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Knowledge and Skills Statement

Developing and sustaining foundational language skills: listening, speaking, reading, writing, and thinking--beginning reading and writing. The student develops word structure knowledge through phonological awareness, print concepts, phonics, and morphology to communicate, decode, and spell.

Ask students to identify the syllables in words. Students can orally demonstrate a break between syllables or identify the syllables through an action such as clapping, using fingers, or moving counters.


  • What are the syllables in the word rainbow?  /rain/-/bow/
  • What are the syllables in the word backpack?  /back/-/pack/
  • What are the syllables in the word boat?  /boat/
  • What are the syllables in the word hippo?  /hip/-/po/
  • What are the syllables in the word computer?  /com/-/pu/-/ter/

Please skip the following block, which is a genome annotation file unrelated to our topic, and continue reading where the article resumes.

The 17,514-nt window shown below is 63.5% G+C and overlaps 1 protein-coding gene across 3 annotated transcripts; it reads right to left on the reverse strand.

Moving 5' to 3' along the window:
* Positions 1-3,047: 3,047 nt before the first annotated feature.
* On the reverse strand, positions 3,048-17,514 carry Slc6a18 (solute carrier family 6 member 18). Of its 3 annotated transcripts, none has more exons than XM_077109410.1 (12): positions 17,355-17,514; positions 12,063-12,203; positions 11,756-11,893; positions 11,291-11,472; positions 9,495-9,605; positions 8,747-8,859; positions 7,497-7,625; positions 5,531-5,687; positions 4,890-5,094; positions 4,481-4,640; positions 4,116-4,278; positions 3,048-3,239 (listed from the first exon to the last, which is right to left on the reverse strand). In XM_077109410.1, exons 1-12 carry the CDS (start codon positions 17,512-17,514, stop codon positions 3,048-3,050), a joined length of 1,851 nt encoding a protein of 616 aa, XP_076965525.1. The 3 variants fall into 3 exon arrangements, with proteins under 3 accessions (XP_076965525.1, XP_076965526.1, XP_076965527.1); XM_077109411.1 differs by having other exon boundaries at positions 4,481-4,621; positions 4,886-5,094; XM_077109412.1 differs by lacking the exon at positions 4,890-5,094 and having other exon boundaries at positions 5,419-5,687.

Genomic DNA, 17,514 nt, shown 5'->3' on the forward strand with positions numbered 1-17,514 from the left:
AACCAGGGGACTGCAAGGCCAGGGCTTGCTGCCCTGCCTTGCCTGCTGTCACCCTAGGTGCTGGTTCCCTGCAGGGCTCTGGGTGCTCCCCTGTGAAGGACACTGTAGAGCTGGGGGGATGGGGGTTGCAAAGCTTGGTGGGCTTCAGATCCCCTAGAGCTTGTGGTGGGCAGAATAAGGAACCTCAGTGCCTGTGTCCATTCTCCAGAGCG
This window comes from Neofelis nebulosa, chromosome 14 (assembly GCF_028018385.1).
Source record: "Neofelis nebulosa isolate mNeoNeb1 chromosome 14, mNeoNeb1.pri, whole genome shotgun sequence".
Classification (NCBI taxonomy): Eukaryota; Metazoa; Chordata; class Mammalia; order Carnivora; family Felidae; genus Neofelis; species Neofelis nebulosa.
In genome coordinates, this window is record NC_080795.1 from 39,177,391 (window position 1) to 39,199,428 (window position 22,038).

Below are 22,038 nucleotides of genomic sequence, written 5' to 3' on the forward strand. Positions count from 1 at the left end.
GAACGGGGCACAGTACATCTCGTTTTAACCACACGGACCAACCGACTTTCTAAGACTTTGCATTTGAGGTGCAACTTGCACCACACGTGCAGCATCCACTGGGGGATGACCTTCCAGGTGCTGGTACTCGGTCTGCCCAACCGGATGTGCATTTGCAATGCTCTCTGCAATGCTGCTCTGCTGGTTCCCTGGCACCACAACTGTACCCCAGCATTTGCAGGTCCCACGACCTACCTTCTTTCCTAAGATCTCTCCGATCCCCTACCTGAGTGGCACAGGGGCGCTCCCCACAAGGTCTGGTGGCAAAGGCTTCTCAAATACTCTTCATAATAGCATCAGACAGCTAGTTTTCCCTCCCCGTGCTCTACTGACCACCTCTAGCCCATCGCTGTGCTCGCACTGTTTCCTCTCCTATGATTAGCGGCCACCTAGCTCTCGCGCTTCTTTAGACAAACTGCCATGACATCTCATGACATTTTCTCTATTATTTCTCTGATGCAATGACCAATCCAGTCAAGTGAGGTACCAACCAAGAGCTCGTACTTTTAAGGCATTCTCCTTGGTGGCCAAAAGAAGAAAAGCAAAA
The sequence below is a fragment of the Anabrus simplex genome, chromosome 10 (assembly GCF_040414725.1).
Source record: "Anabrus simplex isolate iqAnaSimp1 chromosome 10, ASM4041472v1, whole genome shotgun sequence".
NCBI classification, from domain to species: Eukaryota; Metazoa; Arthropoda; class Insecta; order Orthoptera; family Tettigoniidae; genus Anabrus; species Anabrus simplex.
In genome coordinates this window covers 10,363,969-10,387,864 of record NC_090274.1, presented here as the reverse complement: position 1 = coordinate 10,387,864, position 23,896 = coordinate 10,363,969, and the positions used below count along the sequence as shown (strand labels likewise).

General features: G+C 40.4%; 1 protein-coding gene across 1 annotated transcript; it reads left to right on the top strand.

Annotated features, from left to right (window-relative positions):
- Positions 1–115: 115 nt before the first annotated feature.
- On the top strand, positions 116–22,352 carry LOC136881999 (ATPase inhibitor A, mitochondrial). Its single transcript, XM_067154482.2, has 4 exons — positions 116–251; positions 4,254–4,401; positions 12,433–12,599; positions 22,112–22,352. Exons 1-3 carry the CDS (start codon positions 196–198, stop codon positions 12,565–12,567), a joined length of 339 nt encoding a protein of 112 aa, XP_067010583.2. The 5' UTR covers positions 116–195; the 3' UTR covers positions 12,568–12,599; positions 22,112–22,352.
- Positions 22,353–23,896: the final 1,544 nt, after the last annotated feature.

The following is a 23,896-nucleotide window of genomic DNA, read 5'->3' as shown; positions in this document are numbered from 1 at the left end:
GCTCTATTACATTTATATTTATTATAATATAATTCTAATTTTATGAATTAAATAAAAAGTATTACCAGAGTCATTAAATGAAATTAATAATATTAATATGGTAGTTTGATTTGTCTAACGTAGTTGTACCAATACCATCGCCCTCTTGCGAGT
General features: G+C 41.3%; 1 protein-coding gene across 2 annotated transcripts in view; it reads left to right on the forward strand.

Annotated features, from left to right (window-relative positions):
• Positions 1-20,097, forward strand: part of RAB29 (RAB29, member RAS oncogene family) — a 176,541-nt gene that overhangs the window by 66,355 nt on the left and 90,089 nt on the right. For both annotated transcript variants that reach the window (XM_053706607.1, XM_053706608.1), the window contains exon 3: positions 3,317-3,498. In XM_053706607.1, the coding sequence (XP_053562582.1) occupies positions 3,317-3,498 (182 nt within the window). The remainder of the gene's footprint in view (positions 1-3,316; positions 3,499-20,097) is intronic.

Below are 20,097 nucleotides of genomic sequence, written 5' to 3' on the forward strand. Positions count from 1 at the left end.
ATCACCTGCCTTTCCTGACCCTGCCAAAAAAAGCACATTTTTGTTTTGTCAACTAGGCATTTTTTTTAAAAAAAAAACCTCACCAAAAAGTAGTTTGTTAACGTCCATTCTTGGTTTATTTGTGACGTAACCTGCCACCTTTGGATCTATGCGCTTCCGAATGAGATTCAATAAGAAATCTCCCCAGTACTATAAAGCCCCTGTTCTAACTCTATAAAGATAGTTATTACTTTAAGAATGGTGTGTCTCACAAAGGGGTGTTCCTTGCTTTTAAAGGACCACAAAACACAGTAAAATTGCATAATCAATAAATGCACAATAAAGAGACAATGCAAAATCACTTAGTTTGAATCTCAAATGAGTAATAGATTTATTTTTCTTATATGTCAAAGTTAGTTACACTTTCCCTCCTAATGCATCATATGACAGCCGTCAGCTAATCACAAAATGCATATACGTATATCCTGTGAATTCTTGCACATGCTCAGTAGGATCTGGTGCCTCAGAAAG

Identifying syllables involves students identifying the number of syllables in a word spoken aloud. For example, if the student hears backpack, the student should be able to say there are two syllables in the word.
Phonological awareness is the ability to detect and manipulate the sound structures of spoken language, including recognizing differently sized sound parts (e.g., phrases, words, syllables, phonemes) and manipulating those parts (i.e., blend, segment, delete, add, and change).
a unit of oral language in which a vowel sound is heard; it may or may not contain a consonant sound


Baker, S. K., Beattie, T., Nelson, N. J., & Turtura, J. (2018). How We Learn to Read: The Critical Role of Phonological Awareness. Washington, DC: U.S. Department of Education, Office of Elementary and Secondary Education, Office of Special Education Programs, National Center on Improving Literacy. Retrieved from

Summary: Phonological awareness involves being able to recognize and manipulate the sounds within words. This skill is a foundation for understanding the alphabetic principle and reading success. There are several ways to effectively teach phonological awareness to prepare early readers, including: 1) teaching students to recognize and manipulate the sounds of speech, 2) teaching students letter-sound relations, and 3) teaching students to manipulate letter-sounds in print using word-building activities.